New Hyundai i30 Versus New Driveway
Despite its rather unfashionable reputation, the new Hyundai i30 is actually a genuinely good car.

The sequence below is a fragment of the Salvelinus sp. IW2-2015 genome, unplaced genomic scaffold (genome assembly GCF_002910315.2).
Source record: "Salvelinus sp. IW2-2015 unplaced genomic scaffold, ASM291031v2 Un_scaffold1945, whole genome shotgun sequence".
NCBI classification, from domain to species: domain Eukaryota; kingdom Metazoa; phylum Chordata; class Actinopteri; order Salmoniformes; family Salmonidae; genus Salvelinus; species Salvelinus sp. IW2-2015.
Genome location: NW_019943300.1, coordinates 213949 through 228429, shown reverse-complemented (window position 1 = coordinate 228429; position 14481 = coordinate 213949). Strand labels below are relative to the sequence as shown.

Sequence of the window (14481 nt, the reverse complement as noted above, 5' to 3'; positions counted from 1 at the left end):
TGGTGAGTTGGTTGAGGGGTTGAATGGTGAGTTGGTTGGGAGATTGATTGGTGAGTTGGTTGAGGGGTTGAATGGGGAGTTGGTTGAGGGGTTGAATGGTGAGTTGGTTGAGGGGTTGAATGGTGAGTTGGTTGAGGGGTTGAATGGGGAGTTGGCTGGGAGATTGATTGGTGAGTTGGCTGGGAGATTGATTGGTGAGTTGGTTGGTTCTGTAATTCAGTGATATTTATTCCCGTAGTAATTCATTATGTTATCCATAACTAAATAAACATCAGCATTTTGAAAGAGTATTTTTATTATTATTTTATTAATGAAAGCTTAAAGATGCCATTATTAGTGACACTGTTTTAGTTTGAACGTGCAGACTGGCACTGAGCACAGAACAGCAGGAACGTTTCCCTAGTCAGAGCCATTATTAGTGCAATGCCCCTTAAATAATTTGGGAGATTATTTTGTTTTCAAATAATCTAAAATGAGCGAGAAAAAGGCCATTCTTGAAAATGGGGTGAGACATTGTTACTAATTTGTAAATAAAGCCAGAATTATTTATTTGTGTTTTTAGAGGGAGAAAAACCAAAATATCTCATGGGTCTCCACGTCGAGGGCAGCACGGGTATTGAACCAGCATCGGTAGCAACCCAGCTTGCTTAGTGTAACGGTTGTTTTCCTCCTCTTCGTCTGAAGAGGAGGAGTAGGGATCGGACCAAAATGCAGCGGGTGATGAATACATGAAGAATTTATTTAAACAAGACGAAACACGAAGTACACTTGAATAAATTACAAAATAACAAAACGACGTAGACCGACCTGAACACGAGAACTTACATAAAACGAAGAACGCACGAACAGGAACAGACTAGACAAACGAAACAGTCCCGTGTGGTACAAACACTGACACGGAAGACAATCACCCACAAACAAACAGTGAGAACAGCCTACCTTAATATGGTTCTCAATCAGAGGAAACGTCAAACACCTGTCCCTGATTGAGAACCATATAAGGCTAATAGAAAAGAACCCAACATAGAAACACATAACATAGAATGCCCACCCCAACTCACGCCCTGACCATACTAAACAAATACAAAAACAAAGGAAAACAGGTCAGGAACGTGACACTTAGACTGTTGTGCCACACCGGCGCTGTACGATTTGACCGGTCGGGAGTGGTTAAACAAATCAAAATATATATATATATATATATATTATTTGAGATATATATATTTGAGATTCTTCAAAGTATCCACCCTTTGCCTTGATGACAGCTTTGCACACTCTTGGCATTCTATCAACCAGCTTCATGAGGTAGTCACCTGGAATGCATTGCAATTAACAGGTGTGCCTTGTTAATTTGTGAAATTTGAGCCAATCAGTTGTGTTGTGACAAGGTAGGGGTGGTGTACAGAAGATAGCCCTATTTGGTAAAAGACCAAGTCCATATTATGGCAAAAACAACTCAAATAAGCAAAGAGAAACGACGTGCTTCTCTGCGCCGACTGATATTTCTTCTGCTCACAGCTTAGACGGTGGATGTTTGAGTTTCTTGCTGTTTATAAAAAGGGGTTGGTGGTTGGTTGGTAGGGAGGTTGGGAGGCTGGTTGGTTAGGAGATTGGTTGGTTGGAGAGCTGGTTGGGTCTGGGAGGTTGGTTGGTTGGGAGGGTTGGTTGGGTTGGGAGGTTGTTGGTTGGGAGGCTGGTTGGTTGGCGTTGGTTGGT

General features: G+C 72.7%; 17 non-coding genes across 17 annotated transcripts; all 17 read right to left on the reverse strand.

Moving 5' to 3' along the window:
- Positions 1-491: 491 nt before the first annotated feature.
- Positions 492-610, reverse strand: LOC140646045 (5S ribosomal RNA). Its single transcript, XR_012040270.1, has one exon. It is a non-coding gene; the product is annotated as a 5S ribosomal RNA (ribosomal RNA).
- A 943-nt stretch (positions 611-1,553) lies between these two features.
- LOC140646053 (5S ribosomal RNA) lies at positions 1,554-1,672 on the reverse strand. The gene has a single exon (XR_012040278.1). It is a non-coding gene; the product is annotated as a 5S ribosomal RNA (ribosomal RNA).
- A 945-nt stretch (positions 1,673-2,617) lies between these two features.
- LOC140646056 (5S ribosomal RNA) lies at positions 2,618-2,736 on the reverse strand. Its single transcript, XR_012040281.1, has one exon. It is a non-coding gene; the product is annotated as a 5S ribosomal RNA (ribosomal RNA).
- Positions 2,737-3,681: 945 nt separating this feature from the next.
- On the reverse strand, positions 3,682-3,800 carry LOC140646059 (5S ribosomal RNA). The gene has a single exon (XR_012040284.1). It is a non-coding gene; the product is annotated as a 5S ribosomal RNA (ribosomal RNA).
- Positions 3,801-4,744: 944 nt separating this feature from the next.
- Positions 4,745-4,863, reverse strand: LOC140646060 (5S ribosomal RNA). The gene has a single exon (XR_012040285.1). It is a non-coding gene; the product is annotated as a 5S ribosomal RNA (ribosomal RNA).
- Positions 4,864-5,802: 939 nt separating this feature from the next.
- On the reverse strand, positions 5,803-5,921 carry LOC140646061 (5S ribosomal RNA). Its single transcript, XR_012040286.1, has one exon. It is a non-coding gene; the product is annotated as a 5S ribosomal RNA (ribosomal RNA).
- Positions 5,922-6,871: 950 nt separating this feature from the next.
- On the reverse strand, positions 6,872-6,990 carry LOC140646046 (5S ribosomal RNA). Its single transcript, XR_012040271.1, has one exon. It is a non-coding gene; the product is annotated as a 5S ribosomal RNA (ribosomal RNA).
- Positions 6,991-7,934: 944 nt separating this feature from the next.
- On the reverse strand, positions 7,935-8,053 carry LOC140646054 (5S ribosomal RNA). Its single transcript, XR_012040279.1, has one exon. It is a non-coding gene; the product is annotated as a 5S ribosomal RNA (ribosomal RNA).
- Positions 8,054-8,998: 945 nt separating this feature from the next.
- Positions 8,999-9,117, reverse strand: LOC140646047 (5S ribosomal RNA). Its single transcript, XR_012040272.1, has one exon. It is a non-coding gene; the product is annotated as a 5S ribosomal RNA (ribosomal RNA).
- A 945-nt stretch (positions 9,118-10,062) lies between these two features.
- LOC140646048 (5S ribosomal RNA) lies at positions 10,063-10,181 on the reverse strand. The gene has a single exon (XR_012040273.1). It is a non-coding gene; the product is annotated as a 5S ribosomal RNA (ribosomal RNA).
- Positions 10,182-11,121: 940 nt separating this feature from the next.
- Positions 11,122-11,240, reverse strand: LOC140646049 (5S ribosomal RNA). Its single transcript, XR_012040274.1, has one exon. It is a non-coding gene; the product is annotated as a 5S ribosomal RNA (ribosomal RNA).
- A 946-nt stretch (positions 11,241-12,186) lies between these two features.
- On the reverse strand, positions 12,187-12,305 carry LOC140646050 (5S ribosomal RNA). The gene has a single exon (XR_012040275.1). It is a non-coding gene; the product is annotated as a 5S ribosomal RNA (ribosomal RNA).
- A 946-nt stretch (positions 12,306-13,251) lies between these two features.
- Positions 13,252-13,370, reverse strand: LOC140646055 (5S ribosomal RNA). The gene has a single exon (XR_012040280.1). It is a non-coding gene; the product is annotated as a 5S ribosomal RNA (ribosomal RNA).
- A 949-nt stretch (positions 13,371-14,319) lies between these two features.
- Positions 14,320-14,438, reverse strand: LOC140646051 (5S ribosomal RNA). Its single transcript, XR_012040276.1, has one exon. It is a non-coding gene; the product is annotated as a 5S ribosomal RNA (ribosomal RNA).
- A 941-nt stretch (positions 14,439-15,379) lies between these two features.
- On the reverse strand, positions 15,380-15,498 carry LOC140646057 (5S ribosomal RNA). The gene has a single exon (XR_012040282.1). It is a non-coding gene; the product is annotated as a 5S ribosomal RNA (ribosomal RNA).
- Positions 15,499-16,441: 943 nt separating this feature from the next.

Despite its rather unfashionable reputation, the new Hyundai i30 is actually a genuinely good car. In fact, when the pre-facelift version of this Ford Focus rival was launched in 2007, it was one of the few Korean mile-munchers I would cheerfully have parked on my then 'disintegrating' driveway. Last year both the i30 and my crumbling tarmac were renewed, so let's see what these two considered purchases have to offer.The new Hyundai i30 comes as both a five-door hatchback and an estate. The latter carries 1,395-litres of luggage with the rear seats folded flat, which is only 145-litres more than its sibling. However, this emphasises the hatchback's practicality rather than detracting from the estate. Whichever body style you choose there is plenty of room for a small family, but the i30 will struggle to cope with the weight of old driveway rubble. Recent I30 updates include its new front grill and bumpers, and environmentally friendly motorists can now specify a 'cost option' start/stop system. This, of course, saves precious fuel. A new entry-level diesel version joins the line-up too; and this produces 90bhp, hits 62mph in 14 seconds, and averages a cost-cutting 64.2mpg. Driveway enhancements include new drainage and a smoother surface that is less likely to trip-up the postman. Further plus points (car not tarmac) include its relaxing handling, excellent equipment specification, proven reliability record, and the five-year manufacturer’s warranty. This has both an unlimited mileage allowance and is transferable between owners. I only wish the guarantee on my driveway was so comprehensive. Is there supposed to be a huge crack?